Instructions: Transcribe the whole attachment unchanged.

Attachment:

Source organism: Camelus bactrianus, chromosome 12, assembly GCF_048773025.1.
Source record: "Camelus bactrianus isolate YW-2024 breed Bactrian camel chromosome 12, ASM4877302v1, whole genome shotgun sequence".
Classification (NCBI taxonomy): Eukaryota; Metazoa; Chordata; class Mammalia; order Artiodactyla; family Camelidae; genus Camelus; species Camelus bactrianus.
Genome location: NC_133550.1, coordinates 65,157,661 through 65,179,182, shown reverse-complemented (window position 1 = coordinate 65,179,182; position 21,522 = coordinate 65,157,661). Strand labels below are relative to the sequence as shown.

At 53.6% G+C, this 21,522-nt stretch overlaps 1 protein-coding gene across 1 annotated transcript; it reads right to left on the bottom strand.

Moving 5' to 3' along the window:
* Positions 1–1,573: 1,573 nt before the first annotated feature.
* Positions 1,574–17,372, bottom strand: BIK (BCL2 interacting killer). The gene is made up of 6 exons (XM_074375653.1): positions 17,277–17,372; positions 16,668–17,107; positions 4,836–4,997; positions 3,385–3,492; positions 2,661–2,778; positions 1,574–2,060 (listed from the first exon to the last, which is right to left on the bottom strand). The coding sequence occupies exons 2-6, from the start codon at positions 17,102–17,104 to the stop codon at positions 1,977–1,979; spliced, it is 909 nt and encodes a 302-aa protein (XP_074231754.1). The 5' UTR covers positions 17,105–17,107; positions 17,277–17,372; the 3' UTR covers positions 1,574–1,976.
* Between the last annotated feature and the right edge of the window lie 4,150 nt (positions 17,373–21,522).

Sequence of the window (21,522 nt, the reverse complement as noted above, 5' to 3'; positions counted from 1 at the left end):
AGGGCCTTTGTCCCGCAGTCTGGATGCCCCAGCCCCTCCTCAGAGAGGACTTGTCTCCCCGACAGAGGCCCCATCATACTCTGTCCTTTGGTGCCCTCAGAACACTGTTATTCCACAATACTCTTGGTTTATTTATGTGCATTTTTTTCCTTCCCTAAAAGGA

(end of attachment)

Source organism: Camelus bactrianus, chromosome 12, assembly GCF_048773025.1.
Source record: "Camelus bactrianus isolate YW-2024 breed Bactrian camel chromosome 12, ASM4877302v1, whole genome shotgun sequence".
Classification (NCBI taxonomy): Eukaryota; Metazoa; Chordata; class Mammalia; order Artiodactyla; family Camelidae; genus Camelus; species Camelus bactrianus.
Genome location: NC_133550.1, coordinates 65,157,661 through 65,179,182, shown reverse-complemented (window position 1 = coordinate 65,179,182; position 21,522 = coordinate 65,157,661). Strand labels below are relative to the sequence as shown.

At 53.6% G+C, this 21,522-nt stretch overlaps 1 protein-coding gene across 1 annotated transcript; it reads right to left on the bottom strand.

Moving 5' to 3' along the window:
* Positions 1–1,573: 1,573 nt before the first annotated feature.
* Positions 1,574–17,372, bottom strand: BIK (BCL2 interacting killer). The gene is made up of 6 exons (XM_074375653.1): positions 17,277–17,372; positions 16,668–17,107; positions 4,836–4,997; positions 3,385–3,492; positions 2,661–2,778; positions 1,574–2,060 (listed from the first exon to the last, which is right to left on the bottom strand). The coding sequence occupies exons 2-6, from the start codon at positions 17,102–17,104 to the stop codon at positions 1,977–1,979; spliced, it is 909 nt and encodes a 302-aa protein (XP_074231754.1). The 5' UTR covers positions 17,105–17,107; positions 17,277–17,372; the 3' UTR covers positions 1,574–1,976.
* Between the last annotated feature and the right edge of the window lie 4,150 nt (positions 17,373–21,522).

Sequence of the window (21,522 nt, the reverse complement as noted above, 5' to 3'; positions counted from 1 at the left end):
AGGGCCTTTGTCCCGCAGTCTGGATGCCCCAGCCCCTCCTCAGAGAGGACTTGTCTCCCCGACAGAGGCCCCATCATACTCTGTCCTTTGGTGCCCTCAGAACACTGTTATTCCACAATACTCTTGGTTTATTTATGTGCATTTTTTTCCTTCCCTAAAAGGA